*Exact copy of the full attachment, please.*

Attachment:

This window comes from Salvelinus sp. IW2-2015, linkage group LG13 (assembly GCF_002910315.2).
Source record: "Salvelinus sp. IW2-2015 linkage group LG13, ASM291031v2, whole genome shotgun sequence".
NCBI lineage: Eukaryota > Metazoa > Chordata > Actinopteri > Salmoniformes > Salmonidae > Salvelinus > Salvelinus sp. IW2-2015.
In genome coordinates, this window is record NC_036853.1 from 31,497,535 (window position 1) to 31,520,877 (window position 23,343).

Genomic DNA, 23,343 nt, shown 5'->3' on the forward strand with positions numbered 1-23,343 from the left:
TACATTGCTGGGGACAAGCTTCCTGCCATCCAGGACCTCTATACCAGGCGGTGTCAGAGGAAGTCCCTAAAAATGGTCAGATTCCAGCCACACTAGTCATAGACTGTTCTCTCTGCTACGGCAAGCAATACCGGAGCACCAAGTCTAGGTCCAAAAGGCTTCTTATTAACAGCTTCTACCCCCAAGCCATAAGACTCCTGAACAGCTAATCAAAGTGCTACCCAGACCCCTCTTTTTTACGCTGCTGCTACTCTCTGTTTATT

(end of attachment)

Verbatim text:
This window comes from Salvelinus sp. IW2-2015, linkage group LG13 (assembly GCF_002910315.2).
Source record: "Salvelinus sp. IW2-2015 linkage group LG13, ASM291031v2, whole genome shotgun sequence".
NCBI lineage: Eukaryota > Metazoa > Chordata > Actinopteri > Salmoniformes > Salmonidae > Salvelinus > Salvelinus sp. IW2-2015.
In genome coordinates, this window is record NC_036853.1 from 31,497,535 (window position 1) to 31,520,877 (window position 23,343).

Genomic DNA, 23,343 nt, shown 5'->3' on the forward strand with positions numbered 1-23,343 from the left:
TACATTGCTGGGGACAAGCTTCCTGCCATCCAGGACCTCTATACCAGGCGGTGTCAGAGGAAGTCCCTAAAAATGGTCAGATTCCAGCCACACTAGTCATAGACTGTTCTCTCTGCTACGGCAAGCAATACCGGAGCACCAAGTCTAGGTCCAAAAGGCTTCTTATTAACAGCTTCTACCCCCAAGCCATAAGACTCCTGAACAGCTAATCAAAGTGCTACCCAGACCCCTCTTTTTTACGCTGCTGCTACTCTCTGTTTATT